International negotiations and agreements have become critical components for enhancing sustainable development. Generally, the present century is confronted by a myriad of challenges. These range from environmental, technological and food. Evidently, several factors manipulate the types and outcomes of these international negotiations (Leichenko & O’Brien, 2008).
Globalization and technology include some of the elements of significance influence on the processes of negotiation. Climate change has led to the development of many protocols. In these initiatives, negotiations emerge as the fundamental media for the establishment of an adequate agreement. This paper examines the implications of globalization and technology on negotiation for climate change policies.
Many nations have taken part in the negotiation for climate change. There are different climatic policies that have been negotiated on. These vital negotiations have occurred within global domains. For instance, the United Nations “framework convention on climate change”, (UNFCCC) is a typical global environmental protocol (McMahon, 2008).
Having been conducted in 1992, the framework remains one of the explicit ratifications ever made by diverse nations. Generally, the UNFCCC was established with a collective mission. Ideally, the policy was aimed at safeguarding the globe from the detrimental impacts associated with the climate change. In this process, all nations and stakeholders were charged with specific responsibilities.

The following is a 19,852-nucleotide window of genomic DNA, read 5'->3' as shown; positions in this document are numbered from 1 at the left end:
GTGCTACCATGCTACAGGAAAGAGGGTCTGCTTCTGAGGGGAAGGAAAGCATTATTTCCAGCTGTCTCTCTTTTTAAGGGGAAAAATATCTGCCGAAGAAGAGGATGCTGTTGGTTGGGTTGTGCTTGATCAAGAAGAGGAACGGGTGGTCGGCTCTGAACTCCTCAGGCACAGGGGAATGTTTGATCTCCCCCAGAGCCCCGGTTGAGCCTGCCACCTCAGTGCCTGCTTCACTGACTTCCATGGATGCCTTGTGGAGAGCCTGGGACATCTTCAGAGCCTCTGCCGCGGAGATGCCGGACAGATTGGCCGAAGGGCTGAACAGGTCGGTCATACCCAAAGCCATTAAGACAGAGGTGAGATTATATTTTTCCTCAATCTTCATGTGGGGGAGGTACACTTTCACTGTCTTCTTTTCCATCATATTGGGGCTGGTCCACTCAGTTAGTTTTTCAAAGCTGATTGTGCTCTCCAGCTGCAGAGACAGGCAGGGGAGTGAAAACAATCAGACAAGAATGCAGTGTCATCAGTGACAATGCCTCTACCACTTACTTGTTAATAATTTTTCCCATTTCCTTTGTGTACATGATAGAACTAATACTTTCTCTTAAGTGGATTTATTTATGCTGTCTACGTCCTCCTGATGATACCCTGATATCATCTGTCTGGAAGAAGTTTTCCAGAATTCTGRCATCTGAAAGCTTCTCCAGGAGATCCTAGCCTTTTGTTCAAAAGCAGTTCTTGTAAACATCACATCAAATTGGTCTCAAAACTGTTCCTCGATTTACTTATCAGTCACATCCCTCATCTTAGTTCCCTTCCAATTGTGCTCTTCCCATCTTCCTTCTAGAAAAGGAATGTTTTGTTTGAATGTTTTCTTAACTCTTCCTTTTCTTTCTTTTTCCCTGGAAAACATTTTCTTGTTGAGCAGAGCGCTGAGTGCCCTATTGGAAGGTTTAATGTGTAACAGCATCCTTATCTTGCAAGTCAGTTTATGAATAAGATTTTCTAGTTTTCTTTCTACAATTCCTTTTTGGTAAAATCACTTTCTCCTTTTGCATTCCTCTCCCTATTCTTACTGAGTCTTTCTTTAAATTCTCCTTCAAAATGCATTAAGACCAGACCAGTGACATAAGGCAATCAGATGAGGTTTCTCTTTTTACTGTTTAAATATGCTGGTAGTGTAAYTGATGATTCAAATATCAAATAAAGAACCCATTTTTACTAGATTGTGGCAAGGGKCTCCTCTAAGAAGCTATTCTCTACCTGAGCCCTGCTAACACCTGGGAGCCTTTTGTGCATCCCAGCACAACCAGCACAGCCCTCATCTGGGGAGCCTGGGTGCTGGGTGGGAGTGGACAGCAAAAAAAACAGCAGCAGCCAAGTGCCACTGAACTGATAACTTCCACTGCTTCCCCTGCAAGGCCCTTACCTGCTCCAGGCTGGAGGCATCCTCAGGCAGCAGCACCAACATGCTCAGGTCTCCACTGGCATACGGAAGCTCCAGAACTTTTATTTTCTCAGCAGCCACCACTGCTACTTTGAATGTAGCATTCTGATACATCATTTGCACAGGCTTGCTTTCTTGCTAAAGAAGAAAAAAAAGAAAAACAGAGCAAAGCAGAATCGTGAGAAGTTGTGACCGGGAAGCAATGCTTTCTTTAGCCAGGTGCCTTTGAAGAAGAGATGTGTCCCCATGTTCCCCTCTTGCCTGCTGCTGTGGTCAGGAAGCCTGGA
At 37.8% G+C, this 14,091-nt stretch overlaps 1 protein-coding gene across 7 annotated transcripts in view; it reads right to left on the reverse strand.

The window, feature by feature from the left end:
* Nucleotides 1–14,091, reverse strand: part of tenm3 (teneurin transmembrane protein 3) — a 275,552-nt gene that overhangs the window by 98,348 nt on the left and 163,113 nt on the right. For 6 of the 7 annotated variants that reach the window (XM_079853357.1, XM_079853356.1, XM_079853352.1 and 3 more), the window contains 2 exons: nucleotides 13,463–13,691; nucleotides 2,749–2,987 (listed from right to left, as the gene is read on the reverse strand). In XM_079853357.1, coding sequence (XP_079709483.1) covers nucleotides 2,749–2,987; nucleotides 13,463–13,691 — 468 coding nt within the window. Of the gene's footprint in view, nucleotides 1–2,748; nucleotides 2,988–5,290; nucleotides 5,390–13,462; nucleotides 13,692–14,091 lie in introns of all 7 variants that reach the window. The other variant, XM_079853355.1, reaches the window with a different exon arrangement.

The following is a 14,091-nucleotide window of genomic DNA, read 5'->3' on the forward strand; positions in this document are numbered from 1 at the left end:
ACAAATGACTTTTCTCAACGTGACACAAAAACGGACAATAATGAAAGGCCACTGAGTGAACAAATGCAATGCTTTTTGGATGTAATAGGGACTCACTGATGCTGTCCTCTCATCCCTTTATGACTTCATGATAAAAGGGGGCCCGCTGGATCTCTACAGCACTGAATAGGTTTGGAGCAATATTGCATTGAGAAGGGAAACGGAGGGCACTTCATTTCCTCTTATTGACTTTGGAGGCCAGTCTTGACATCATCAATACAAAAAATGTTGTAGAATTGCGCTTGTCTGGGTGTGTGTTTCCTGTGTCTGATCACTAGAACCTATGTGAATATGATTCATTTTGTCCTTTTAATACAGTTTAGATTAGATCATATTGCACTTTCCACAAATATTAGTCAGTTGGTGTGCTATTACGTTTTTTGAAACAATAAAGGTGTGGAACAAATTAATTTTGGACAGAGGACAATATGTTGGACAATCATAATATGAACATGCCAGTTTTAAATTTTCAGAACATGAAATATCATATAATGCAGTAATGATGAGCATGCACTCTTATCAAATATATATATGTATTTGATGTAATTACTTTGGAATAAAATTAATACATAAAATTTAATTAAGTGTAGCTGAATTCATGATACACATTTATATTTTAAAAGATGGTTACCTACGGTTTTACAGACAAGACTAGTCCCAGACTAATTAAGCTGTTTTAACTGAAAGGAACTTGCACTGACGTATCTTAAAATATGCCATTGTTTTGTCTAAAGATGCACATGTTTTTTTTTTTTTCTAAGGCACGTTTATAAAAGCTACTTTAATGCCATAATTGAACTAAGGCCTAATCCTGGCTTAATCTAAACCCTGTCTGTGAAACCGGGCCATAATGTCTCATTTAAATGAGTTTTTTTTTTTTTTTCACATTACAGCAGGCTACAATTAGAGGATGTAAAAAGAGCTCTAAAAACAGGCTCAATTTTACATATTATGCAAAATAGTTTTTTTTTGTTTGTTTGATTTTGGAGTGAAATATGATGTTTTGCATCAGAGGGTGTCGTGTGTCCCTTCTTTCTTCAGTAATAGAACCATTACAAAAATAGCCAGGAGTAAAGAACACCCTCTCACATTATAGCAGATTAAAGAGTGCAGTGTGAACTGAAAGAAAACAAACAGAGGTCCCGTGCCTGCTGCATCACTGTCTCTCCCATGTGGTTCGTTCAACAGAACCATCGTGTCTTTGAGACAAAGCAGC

It is imperative to note the increased number of international negotiations focusing on climate change. For instance, the Kyoto protocol promotes and protects the environment (Leichenko & O’Brien, 2008). Technology and globalization play crucial roles in the design and execution of these negotiations.
Foremost, globalization has enabled several nations to share similar challenges. It is notable that the increased rate of technological application has led to the emergence of more transformative techniques. These include effective modes of communication, feedback processes and information transfer.
It is important to note that technological innovation has led to the development of easier and comprehensive systems of message exchange. Very distinct mechanisms such as videoconferencing have emanated. Indicatively, videoconferencing has enabled remotely located nations to engage in international negotiations targeting climate change in an active manner.
Because of globalization and technology, the negotiation processes on climate change have become more friendly and inclusive. It is presently notable that several states, including the developing countries are able to involve themselves in active climatic negotiations. An example can be drawn from the formulation of the renowned Kyoto protocol (McMahon, 2008).